The state Senate on Thursday passed a consolidated bill that, if passed by the House and signed by Gov. Bill Haslam, would end municipal annexation by ordinance, halt annexation of farmland and require a referendum for any annexation, whether requested by municipalities or property owners.
“The days of annexation by ordinance are over,” state Sen. Rusty Crowe, R-Johnson City, said from Nashville. “With three separate annexation bills working, we decided to all get together and combine them into one bill — SB 2464. We determined the best way to do this was to completely do away with annexation by ordinance.”
Crowe sponsored legislation in the Senate introduced and passed in the House by state Rep. Micah Van Huss, R-Jonesborough.
This bill mandates a referendum by registered voters settle the issue of annexation in affected areas. Cities and/or residents would initiate referendums. And even if only one landowner is involved, that person would have to petition the city and have a referendum, Crowe said.
Another piece of legislation sponsored by Rep. Mike Carter, R-Ooltewah, and Sen. Bo Watson, R-Hixson, eliminates annexation by ordinance — period. Carter’s bill ultimately became the “delivery system” in this cooperative effort.
Finally, a bill sponsored by Sen. Mark Norris, R-Collierville, requires further study of overall annexation issues by the Tennessee Advisory Commission on Intergovernmental Relations. The commission would be tasked with studying these issues until February 2015.
This particular aspect may, in the end, be the most important. TACIR will be looking at scenarios such as whether Wal-Mart would get to have a say in a proposed annexation of the land on which the company’s store sits. It also will be trying to iron out the matter of who actually would get to vote in referendums.
“Micah’s (Van Huss) bill was actually ahead of other bills, and it passed the House overwhelmingly,” Carter said late Thursday. “It plowed the ground for my bill. That literally gave birth to this piece of legislation. Without Van Huss’ bill, it would have lost wind.”
The bill now goes to the House floor.
Carter said his bill was being used as a vehicle to accomplish what all three bills aim to achieve.
“We had been talking for several days, and we developed this strategy,” Carter said. “The Van Huss bill remains alive in the Senate. So if this bill fails, we’ll fall back on it. It will be a safety valve. In the strict parlance of parliamentarianism, this is not a combination bill. It is one of the greatest acts of the peoples’ will being accomplished over political desires.”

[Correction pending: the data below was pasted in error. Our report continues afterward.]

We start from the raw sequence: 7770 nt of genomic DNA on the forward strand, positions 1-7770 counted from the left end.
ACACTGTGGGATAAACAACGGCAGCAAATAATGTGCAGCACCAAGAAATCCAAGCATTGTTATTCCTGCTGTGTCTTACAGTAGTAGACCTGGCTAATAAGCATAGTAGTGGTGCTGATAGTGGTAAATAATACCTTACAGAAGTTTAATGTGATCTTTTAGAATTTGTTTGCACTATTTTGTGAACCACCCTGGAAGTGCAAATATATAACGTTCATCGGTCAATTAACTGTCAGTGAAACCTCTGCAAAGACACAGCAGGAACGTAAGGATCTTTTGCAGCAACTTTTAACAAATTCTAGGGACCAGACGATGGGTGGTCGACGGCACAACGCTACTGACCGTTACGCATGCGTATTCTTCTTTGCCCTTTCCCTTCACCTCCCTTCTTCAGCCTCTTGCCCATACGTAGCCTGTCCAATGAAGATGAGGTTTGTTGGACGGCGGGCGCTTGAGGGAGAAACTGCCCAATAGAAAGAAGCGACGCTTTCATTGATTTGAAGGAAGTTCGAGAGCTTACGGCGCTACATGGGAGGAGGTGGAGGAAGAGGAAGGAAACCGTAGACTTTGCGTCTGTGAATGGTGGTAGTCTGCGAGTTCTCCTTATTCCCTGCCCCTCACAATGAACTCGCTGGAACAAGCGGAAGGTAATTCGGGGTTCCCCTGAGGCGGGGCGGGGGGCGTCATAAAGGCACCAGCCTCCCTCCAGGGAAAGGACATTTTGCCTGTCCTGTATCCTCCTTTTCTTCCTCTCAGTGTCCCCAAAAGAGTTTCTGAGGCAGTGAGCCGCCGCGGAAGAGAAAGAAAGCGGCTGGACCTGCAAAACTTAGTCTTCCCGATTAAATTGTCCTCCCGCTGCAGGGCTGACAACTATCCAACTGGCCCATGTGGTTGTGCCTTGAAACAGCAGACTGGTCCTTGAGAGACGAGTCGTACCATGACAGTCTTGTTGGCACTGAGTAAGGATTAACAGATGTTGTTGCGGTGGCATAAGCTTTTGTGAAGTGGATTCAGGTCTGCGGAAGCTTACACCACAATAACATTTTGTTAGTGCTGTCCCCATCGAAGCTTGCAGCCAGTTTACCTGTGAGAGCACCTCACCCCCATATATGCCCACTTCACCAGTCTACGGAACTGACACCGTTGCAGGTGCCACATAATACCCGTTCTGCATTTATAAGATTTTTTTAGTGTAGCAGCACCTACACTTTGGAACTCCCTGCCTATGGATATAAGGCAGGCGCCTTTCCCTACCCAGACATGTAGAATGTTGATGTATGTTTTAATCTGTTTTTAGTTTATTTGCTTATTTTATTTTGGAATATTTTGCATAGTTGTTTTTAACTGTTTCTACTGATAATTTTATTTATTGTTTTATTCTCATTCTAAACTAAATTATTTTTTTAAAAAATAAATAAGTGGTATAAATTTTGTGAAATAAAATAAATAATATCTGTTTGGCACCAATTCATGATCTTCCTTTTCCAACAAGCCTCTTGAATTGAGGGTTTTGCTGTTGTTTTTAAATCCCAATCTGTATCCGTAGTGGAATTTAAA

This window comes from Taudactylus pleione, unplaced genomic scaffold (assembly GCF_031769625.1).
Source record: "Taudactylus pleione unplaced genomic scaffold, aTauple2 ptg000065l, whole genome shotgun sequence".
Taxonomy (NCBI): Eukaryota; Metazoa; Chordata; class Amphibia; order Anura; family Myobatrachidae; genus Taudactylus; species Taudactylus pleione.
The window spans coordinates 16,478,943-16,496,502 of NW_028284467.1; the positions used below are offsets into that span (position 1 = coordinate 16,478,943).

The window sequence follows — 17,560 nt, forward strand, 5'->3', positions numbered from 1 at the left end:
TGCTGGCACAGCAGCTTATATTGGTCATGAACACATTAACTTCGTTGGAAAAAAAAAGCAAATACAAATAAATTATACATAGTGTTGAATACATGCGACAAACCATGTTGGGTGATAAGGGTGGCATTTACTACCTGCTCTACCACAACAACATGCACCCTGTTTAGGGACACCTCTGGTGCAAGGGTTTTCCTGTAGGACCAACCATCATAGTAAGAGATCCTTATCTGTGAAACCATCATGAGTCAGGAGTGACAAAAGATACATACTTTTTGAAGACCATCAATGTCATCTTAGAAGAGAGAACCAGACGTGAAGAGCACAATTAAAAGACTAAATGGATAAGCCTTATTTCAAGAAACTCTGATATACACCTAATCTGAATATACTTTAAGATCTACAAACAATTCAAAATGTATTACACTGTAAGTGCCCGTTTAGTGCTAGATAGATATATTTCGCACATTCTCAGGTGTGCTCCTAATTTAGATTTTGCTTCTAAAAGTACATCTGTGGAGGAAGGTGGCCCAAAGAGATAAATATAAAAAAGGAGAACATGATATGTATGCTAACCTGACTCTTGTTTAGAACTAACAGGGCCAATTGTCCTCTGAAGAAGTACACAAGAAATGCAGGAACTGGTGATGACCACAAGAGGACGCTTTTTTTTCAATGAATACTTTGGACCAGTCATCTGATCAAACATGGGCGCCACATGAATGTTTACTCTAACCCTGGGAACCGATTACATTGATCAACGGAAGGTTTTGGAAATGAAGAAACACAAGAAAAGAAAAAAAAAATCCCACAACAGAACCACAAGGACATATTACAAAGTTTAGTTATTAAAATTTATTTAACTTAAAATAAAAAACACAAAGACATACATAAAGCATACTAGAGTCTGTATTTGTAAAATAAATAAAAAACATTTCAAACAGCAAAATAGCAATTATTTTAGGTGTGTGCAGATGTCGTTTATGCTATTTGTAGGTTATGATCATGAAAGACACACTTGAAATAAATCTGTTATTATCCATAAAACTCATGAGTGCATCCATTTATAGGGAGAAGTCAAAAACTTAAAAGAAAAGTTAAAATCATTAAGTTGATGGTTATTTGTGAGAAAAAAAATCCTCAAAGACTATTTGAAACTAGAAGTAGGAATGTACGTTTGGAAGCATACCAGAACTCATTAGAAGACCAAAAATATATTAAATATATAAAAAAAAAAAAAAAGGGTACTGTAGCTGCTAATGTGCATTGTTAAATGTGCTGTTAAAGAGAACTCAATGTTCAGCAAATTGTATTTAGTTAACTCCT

Crowe said TACIR’s recommendation to allow a consensus approach “essentially, created a flame that caught fire and resulted in three bills being pursued.”
“The one that today proved to be the best vehicle to carry and balance the majority of our concerns was the bill Senator Watson, myself, and Representative Carter sponsored — SB 2464,” Crowe added. “Our actions today deletes annexation by ordinance completely and leaves current law in place that provides that residents may ask to be annexed through referendum and that the city may initiate annexation by referendum, as well. Thus, the bill will impose no additional cost than is already authorized in law.
“TACIR also recommended that we extend the moratorium on annexation and requested further study of the ancillary issues regarding our state’s annexation laws, especially with regard to how we will deal with corporate and business interests within areas to be annexed that are not residents but do own property within the area to be annexed.”
If it successful, SB 2464 would result in the following laws/actions:
- Repeals annexation by ordinance, creates annexation by referendum.
- Exempts land used for agricultural purposes unless requested by the owner.
- Extends moratorium on municipal annexations (other than requested) to 2015.
- Requests TACIR to continue its study to determine how to procedurally give nonresidents a vote.
- Exempts metro governments.comments powered by Disqus